Mark Wahlberg, Paris Hilton, Nicole Richie, Simon Rex, Jason Biggs, Vince Vaughn, all in a little party place in Hollywood. Nobody looks into each other’s eyes. Everyone having fun! When I visited Los Angeles from the East Coast more than ten years ago, I quickly learned that these parties in various Hollywood venues were the result of Brent Bolthouse. In the 1990s and early 2000s, celebrities really came out, before social media. Brent Bolthouse gave Hollywood what they wanted, a place to kick off their shoes, loosen up, and feel safe. It’s been more than ten years and I’m queuing at 10pm on a Saturday in the middle of nowhere waiting for a school bus to take me to the Neon Carnival in the Desert of Thermal, California. The name of Brent Bolthouse still buzzes around me.
If you haven’t heard of Bolthouse yet, you know he is the mastermind behind the “golden age” of Hollywood and Neon Carnival. The adult play area known as Neon Carnival attracts thousands of guests from all over the world to party and dance the night away with the best DJs in the world along with a carnival full of free rides and games and of course lots of photos of brand. . A city is literally built on an airfield from scratch. This year the main sponsors included Levis, Don Julio, Tinder and Lokai. The first after party is by invitation only and is not affiliated with Coachella, even though it happens on the Saturday after the music festival.
“It is a cultural event driven by fun, the only party in America where you can see your friends from all over the world, from the main cities. There is no other party like this. That’s part of the magic, seeing all the people at the same time. ” – Brent Bolthouse
In 2012, Bolthouse opened The Bungalow in Santa Monica, a restaurant and bar at the Fairmont Miramar Hotel & Bungalows. A new location will open soon in Huntington Beach. You may have seen him in Entourage or The Hills playing himself, but one thing is clear, Brent Bolthouse has been an influencer before influencers existed.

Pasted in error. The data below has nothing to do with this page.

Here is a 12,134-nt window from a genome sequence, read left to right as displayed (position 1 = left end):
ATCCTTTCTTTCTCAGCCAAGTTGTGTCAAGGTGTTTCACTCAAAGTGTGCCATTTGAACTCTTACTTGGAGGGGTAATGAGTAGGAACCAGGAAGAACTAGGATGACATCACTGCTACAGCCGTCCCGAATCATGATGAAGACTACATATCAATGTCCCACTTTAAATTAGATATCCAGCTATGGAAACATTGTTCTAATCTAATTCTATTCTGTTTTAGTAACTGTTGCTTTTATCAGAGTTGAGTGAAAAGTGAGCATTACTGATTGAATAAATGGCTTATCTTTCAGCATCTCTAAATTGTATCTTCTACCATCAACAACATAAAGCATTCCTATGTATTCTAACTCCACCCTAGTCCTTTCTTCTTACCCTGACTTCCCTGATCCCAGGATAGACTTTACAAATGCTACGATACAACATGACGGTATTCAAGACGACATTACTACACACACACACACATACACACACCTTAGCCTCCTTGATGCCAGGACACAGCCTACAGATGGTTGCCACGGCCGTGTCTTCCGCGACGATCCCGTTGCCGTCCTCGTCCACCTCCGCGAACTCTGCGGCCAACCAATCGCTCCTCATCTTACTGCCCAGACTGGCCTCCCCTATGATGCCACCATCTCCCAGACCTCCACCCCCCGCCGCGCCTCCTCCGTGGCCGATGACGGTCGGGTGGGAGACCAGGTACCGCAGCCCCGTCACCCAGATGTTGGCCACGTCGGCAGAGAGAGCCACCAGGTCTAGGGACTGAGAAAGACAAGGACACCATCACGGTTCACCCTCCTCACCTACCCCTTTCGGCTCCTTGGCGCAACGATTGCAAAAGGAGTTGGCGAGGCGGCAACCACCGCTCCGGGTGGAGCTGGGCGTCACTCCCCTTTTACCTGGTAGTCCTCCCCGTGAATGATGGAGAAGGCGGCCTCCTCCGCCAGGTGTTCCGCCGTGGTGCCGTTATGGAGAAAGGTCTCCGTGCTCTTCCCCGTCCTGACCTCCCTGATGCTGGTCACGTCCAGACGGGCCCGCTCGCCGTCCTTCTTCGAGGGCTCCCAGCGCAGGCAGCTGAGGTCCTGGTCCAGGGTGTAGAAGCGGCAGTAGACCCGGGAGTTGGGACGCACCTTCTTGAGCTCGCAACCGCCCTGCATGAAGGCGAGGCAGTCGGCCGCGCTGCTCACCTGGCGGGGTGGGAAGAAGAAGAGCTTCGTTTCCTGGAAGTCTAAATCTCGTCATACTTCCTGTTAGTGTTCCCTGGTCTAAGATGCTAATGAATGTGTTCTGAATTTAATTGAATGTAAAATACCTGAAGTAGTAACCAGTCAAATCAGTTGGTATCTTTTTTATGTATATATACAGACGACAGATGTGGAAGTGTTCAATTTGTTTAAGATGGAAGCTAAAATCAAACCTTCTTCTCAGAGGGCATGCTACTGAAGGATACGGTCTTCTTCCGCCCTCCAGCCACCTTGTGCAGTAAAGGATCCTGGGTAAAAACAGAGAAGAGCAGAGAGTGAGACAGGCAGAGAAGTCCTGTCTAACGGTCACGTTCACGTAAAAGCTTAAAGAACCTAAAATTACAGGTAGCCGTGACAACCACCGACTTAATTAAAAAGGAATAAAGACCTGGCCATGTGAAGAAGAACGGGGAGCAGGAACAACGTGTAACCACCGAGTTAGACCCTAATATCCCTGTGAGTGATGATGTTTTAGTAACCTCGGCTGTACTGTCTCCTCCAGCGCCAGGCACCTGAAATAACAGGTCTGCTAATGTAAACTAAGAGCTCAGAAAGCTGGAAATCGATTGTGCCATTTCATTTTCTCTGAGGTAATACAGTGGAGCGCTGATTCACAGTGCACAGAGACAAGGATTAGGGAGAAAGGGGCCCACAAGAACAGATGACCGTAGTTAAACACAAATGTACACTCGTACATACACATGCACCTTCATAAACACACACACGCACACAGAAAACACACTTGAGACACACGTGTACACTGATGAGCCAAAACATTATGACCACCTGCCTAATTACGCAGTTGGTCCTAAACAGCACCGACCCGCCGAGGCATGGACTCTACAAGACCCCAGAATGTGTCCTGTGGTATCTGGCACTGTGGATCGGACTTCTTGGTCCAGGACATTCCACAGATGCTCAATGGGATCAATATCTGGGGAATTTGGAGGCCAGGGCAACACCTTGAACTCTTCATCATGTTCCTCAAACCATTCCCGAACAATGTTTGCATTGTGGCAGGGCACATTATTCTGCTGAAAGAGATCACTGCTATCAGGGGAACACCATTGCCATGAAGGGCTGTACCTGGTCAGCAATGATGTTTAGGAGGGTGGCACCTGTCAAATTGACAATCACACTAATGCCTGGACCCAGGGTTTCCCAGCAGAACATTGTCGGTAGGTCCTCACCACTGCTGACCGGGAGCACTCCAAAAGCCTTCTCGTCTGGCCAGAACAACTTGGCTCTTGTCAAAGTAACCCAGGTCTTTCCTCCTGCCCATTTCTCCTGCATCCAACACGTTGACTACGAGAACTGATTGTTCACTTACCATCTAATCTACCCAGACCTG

Interview with Brent Bolthouse:
Q: How did Neon Carnival start? How did this happen?
TO: I came up with the idea when I was at Coachella and everyone was asking me where the after party was. I try to see what is missing. I’m trying to fill that hole. I was working a lot with T-Mobile. We pitched it to T-Mobile as a carnival idea, and it took a year, but they finally agreed to throw the party. In about the third year, things changed. We decided not to publish for 944 magazine, we came up with the name (Neon Carnival), we threw this party with attractions at Six Flags Magic Mountain. There were between four and five thousand people in Hollywood. We brought everyone together in a way that people could have fun and have fun. Eat funnel cake, run from trip to trip for free, rock stars and celebrities everywhere, curated list… even Gwen Stefani said this was the best she ever saw. The event produced a childish euphoria, endorphins, dance: the birth of Neon originated in Magic Mountain… There is a fever around the Neon Carnival. It is super contagious. Now the industry is driven by bottle service. Now celebrities don’t party. They don’t really come out. Neon Carnival is almost like the last frontier, which used to be a Monday night in Hollywood.
Q: What makes Neon Carnival the most wanted party? Why do you think everyone wants to attend?
TO: Guest list only. We do not sell tables. We heal the room. We want to make sure the sound system and DJs are the best. It’s a party for our sponsors and friends who are famous. It’s an opportunity to have fun without the paparazzi.
Q: Why do people want to come?
TO: We are a “market leader”. We let everyone celebrate without the press. Maybe it’s social media and the perception of what people are doing. Fifteen years ago, I led the charge with the SuperBowl Maxim parties and convinced some of the big hitters in show business to make an Oscar after the party, no press, just a party for them to party and really kick their shoes off. . For more than a decade, all over the world, Jeffrey Best and I hosted Maxim’s Super Bowl parties (and now girls were coming to soccer games). It changed the way women …